Reversing Paralysis With Nose Cells? It Might Work
In the study, funded by the Medical Research Council in the UK and published in the neurology journal Brain, 34 pet dogs all with spinal injuries were used. The dogs had olfactory ensheathing cells from the lining of their nose removed. The cells were grown and expanded for several weeks in the laboratory and then transplanted into the injury site. Twenty-three dogs had actual cells transplanted while the other 11 were given a neutral fluid as a control.
According to the BBC interview: Many of the dogs that received the transplant showed considerable improvement and were able to walk on a treadmill with the support of a harness. None of the control group regained use of its back legs.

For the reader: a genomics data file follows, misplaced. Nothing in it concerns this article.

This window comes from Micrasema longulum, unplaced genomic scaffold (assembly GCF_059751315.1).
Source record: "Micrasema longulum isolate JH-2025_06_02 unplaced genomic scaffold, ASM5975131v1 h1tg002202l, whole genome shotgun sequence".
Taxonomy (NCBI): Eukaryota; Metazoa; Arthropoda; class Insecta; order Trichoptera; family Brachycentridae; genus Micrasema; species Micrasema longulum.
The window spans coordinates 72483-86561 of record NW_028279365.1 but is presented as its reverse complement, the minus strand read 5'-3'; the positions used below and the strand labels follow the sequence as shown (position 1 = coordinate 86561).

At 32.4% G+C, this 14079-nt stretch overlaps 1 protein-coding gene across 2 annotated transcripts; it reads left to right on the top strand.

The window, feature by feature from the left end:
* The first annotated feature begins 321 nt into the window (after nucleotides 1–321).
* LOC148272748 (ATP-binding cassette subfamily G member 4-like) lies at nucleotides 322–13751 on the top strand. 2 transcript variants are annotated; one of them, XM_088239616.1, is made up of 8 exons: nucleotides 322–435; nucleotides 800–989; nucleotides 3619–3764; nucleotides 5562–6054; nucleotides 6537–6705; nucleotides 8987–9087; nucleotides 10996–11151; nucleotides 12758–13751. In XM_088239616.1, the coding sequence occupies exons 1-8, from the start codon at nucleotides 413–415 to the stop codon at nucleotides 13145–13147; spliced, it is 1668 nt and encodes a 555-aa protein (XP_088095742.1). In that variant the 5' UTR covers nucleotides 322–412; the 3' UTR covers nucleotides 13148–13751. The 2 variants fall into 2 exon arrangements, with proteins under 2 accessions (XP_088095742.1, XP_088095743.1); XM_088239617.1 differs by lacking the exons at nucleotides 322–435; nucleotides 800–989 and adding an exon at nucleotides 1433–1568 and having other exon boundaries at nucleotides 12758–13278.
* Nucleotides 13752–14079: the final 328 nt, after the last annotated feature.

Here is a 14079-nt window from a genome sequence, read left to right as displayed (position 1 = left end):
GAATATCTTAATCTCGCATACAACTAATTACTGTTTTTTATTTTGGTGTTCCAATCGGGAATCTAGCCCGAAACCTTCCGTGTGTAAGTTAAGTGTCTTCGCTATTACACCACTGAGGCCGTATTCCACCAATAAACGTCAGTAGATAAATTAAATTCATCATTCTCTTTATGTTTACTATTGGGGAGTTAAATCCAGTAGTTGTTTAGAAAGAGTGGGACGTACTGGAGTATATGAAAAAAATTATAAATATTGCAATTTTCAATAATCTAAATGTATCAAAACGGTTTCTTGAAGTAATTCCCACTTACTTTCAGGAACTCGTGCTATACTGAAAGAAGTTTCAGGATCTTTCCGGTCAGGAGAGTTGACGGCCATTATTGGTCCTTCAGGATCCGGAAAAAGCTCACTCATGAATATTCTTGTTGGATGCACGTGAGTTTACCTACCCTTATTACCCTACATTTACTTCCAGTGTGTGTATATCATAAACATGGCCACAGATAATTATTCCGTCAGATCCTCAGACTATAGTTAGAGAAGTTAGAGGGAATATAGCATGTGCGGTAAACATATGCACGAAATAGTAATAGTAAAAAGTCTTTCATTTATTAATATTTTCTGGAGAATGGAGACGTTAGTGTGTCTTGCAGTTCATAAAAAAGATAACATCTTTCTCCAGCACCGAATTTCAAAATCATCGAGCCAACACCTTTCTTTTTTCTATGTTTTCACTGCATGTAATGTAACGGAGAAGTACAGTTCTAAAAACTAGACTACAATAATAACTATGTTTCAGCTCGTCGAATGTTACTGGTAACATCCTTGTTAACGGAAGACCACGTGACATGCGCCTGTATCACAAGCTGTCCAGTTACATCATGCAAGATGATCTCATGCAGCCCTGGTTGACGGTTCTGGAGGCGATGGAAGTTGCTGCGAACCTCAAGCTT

Professor Robin Franklin of the Wellcome Trust-MRC Cambridge Stem Cell Institute told The Times: “The principle is, we take these cells from one location where they get nerve fibers to grow, and take them to a location where nerve fibers don’t usually grow.”
“We’re confident that the technique might be able to restore at least a small amount of movement in human patients with spinal cord injuries… but it’s not the magic bullet that’s going to solve spinal cord injury,” says Franklin. ·
Whether this will bridge between damaged and undamaged parts of the spine will work in humans is still unknown. But the success of the experiment does give some hope to people with spinal injuries.